When there is snow on the ground and the sun is very bright - wear sunglasses to protect your eyes and prevent excessive eye fatigue.

Avoid driving when you are tired.

Always maintain a safe following distance between your car and the vehicle in front. It takes a greater distance to stop on ice and snow.

Don't pass a snowplow or spreader unless it is absolutely necessary.
Treat these as you would emergency response vehicles.

Don't park along the street. Snowplow drivers can't fully clear a road if cars are in their way 

Always maintain a safe following distance between your car and the vehicle in front. It takes a greater distance to stop on ice and snow.

Every car has different handling characteristics. You should know what your car can and cannot do in the snow. You should know if it has antilock brakes and traction control, how they work and how they help. In fact, you should practice using these features in an empty parking lot before you have to use them on the roads. See your owner's manual for details.

When driving in the snow, do everything slowly. Even with good coolant, snow tires, traction control, all-wheel drive and the bag of Doritos in the trunk, keep in mind that driving in snow - sleet and ice is very treacherous. And even if you maintain control of your car, not everyone else will. So, don't ever get lulled into a false sense of security. Do everything slowly and gently. Remember, in the snow, the tires are always just barely grabbing the road. Accelerate slowly and gently, turn slowly and gently and brake slowly and gently. To do this, you have to anticipate turns and stops. That means, what? Going slowly and leaving plenty of distance between you and other cars. Rapid movements lead to skids and loss of control.

If you're nervous about driving in winter, consider spending some time practicing. Go to an empty parking lot and try sending the car into a little skid on purpose. Slam on the brakes, then practice turning into the skid and see what happens--and practice until you're comfortable regaining control of the car. Doing this in a large, empty parking lot allows you the luxury of skidding without ending up flat on your back, looking up into the eyes of several ambulance personnel and police. The more comfortable you are maintaining control and regaining control, the better a winter driver you'll be.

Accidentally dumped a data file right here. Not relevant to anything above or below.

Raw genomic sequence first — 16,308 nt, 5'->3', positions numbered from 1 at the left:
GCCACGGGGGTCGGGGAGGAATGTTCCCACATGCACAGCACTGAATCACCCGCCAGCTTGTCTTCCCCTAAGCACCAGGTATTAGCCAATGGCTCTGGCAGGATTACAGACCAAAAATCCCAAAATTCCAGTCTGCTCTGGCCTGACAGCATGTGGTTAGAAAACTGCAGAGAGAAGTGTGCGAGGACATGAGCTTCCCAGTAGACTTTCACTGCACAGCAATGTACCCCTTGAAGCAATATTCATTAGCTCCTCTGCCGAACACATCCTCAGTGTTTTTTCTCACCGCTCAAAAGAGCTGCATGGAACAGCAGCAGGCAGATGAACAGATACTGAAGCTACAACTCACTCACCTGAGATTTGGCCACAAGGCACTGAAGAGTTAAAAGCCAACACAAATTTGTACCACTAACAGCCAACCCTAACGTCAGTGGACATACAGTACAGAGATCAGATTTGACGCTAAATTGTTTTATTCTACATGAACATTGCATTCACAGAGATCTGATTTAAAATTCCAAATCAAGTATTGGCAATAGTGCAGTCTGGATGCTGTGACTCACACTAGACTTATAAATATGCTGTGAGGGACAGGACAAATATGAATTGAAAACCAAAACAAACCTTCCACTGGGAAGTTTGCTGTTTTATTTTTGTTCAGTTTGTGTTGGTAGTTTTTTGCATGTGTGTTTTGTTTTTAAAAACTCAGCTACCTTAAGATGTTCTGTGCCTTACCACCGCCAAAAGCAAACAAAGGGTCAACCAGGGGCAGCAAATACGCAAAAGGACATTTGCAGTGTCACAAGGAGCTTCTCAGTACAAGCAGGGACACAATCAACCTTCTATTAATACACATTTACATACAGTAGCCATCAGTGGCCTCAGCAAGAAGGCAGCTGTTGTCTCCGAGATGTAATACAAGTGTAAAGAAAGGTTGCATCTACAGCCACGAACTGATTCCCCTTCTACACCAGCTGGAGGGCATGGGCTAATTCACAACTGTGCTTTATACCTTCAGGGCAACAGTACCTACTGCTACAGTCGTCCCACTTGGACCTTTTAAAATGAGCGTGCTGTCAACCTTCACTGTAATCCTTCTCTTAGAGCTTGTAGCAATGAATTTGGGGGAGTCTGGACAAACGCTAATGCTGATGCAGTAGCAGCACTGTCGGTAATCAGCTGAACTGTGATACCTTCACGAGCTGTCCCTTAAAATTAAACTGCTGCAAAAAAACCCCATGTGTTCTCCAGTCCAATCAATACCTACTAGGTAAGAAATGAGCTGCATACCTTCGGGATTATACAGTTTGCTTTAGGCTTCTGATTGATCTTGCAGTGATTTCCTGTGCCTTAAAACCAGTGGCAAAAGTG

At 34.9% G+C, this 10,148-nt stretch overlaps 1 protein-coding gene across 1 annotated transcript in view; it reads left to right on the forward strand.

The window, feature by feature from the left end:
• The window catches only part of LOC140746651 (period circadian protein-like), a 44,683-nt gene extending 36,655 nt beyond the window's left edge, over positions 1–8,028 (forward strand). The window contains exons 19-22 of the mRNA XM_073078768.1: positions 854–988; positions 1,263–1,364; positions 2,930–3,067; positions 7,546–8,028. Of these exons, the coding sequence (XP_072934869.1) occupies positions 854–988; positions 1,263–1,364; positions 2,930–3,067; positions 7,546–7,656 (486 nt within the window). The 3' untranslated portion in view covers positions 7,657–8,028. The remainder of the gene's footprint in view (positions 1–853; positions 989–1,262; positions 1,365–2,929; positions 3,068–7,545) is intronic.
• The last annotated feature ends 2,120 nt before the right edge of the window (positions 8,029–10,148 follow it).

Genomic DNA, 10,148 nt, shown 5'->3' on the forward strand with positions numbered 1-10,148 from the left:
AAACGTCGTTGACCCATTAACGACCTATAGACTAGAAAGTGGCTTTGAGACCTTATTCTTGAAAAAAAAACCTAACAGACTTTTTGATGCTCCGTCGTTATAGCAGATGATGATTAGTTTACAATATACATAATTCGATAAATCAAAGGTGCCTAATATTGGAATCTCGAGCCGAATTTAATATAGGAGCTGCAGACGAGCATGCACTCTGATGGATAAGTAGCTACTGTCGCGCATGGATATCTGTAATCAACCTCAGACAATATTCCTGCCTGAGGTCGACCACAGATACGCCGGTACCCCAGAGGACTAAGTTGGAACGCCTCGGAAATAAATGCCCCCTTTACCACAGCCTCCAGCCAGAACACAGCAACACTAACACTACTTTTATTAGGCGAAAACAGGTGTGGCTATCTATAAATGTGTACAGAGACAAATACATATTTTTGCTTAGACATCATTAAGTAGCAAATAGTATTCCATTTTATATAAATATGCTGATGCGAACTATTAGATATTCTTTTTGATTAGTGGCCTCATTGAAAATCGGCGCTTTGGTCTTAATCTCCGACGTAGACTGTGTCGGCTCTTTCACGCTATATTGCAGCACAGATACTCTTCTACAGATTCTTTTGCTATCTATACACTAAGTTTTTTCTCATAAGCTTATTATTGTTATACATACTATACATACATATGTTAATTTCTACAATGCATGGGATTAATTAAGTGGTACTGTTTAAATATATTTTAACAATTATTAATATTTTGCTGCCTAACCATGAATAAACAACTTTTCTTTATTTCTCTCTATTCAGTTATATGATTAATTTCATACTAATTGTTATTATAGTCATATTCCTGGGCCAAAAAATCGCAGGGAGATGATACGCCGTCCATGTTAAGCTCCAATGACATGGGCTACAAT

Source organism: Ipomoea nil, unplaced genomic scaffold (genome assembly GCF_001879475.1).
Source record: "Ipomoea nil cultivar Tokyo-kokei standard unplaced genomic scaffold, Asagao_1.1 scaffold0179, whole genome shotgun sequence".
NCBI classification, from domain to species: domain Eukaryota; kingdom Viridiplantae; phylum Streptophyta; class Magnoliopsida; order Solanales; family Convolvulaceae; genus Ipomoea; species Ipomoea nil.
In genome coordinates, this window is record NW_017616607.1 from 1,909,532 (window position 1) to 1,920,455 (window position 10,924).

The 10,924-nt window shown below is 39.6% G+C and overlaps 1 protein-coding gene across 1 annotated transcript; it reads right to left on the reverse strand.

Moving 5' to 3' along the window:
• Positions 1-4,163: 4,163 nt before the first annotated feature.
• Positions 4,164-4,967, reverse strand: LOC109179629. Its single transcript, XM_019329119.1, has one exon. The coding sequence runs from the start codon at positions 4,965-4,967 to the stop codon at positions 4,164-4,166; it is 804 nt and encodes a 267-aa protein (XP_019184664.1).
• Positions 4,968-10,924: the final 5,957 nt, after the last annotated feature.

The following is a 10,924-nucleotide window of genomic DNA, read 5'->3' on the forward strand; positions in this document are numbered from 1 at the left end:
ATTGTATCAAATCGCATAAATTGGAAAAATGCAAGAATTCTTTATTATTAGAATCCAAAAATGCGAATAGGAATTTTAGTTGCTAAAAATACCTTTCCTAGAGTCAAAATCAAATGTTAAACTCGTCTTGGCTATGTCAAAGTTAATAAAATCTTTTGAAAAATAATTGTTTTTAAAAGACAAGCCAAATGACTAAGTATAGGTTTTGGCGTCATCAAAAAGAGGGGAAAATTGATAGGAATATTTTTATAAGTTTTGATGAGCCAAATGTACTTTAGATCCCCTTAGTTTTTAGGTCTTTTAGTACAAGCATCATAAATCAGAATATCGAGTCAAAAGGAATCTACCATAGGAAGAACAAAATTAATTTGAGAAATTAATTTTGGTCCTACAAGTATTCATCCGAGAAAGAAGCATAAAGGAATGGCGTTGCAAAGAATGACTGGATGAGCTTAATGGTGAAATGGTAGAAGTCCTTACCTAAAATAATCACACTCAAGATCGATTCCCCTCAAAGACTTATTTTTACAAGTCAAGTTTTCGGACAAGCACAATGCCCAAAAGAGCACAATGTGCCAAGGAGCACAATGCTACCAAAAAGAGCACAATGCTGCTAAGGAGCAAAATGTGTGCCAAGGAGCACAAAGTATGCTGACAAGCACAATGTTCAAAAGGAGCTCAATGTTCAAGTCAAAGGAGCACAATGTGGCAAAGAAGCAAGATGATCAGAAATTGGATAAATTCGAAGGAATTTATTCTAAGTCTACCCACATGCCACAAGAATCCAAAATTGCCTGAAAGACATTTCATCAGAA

Drive economically - use a light foot on the accelerator pedal.

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Driving In Extreme  Low Visibility Winter Conditions

If you must go out when the conditions are poor, take a friend with you.   Four
eyes are better than two anytime, and if you get yourself into trouble two people
are usually better to find solutions rather than one.

When encountering whiteout, blizzard conditions or freezing rain.

                      Slow down immediately !

Try to get off the highway to a safe area until the visibility and road conditions are better.

If you are on the 401, 416, or 417 highways ..and your visibility is limited because of passing transports,
blowing snow, freezing rain,  etc ---  get off and drive slowly on a secondary road...

They are a lot less hazardous and you can drive slowly without cramping any yahoo's style.
You have no big transports to contend with and if you do slide into a ditch...there is usually
houses around where people are willing to let you use a telephone to call for help.

Turn on your four way flashers and proceed slowly with a lot of caution
Put on the window wipers and front and rear window defrosters

Watch the rear view mirror for vehicles who might rear end you.
Do not use high beams as they only reflect the snow and make it worse.

Do not use the cruise control because if and when the tires slip it causes
cars to accelerate and you will lose control of the car.

Watch for cars that might just suddenly appear in front of you.
And roll down your window to hear if there are cars coming!

Drive as if there were eggs on the bottom of your feet--step on the gas
and the brake pedals so gently that you don't break the eggshell.

Clean your headlights - You will be surprised how much more light they give when they are clean.

  Good Luck !

p.s. Drive Safely


Did You Know?

That in Eastern Ontario the first two words spoken by 98 % of  drivers
whose car just went into the ditch after sliding on the ice or snow covered road is

"Oh Shit...!!! "